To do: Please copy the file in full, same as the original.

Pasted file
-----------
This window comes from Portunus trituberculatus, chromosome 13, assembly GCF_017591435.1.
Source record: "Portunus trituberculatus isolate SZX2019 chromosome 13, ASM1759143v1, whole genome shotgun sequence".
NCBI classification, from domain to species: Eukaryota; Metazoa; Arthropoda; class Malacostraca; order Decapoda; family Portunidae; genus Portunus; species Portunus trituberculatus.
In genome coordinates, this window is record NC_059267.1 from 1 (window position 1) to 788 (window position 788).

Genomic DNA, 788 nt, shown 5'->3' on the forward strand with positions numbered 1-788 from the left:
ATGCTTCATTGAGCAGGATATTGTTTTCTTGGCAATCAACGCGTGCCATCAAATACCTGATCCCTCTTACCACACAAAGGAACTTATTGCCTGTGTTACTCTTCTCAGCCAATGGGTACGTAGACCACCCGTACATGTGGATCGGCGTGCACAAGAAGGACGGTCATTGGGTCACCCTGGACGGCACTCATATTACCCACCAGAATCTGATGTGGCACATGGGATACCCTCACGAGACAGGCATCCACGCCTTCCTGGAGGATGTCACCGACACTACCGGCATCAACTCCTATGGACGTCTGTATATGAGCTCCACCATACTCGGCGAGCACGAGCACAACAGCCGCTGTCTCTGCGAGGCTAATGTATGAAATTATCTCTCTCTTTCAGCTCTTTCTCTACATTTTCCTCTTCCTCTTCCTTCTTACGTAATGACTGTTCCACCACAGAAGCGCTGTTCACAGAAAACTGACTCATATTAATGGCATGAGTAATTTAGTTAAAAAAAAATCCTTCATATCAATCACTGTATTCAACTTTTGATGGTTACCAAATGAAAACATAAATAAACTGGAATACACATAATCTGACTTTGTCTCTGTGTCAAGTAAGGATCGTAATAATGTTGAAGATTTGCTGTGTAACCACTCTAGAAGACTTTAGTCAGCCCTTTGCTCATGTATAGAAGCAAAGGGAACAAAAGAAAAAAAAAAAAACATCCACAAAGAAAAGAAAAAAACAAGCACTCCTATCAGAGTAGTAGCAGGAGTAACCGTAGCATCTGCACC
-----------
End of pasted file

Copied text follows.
This window comes from Portunus trituberculatus, chromosome 13, assembly GCF_017591435.1.
Source record: "Portunus trituberculatus isolate SZX2019 chromosome 13, ASM1759143v1, whole genome shotgun sequence".
NCBI classification, from domain to species: Eukaryota; Metazoa; Arthropoda; class Malacostraca; order Decapoda; family Portunidae; genus Portunus; species Portunus trituberculatus.
In genome coordinates, this window is record NC_059267.1 from 1 (window position 1) to 788 (window position 788).

Genomic DNA, 788 nt, shown 5'->3' on the forward strand with positions numbered 1-788 from the left:
ATGCTTCATTGAGCAGGATATTGTTTTCTTGGCAATCAACGCGTGCCATCAAATACCTGATCCCTCTTACCACACAAAGGAACTTATTGCCTGTGTTACTCTTCTCAGCCAATGGGTACGTAGACCACCCGTACATGTGGATCGGCGTGCACAAGAAGGACGGTCATTGGGTCACCCTGGACGGCACTCATATTACCCACCAGAATCTGATGTGGCACATGGGATACCCTCACGAGACAGGCATCCACGCCTTCCTGGAGGATGTCACCGACACTACCGGCATCAACTCCTATGGACGTCTGTATATGAGCTCCACCATACTCGGCGAGCACGAGCACAACAGCCGCTGTCTCTGCGAGGCTAATGTATGAAATTATCTCTCTCTTTCAGCTCTTTCTCTACATTTTCCTCTTCCTCTTCCTTCTTACGTAATGACTGTTCCACCACAGAAGCGCTGTTCACAGAAAACTGACTCATATTAATGGCATGAGTAATTTAGTTAAAAAAAAATCCTTCATATCAATCACTGTATTCAACTTTTGATGGTTACCAAATGAAAACATAAATAAACTGGAATACACATAATCTGACTTTGTCTCTGTGTCAAGTAAGGATCGTAATAATGTTGAAGATTTGCTGTGTAACCACTCTAGAAGACTTTAGTCAGCCCTTTGCTCATGTATAGAAGCAAAGGGAACAAAAGAAAAAAAAAAAAACATCCACAAAGAAAAGAAAAAAACAAGCACTCCTATCAGAGTAGTAGCAGGAGTAACCGTAGCATCTGCACC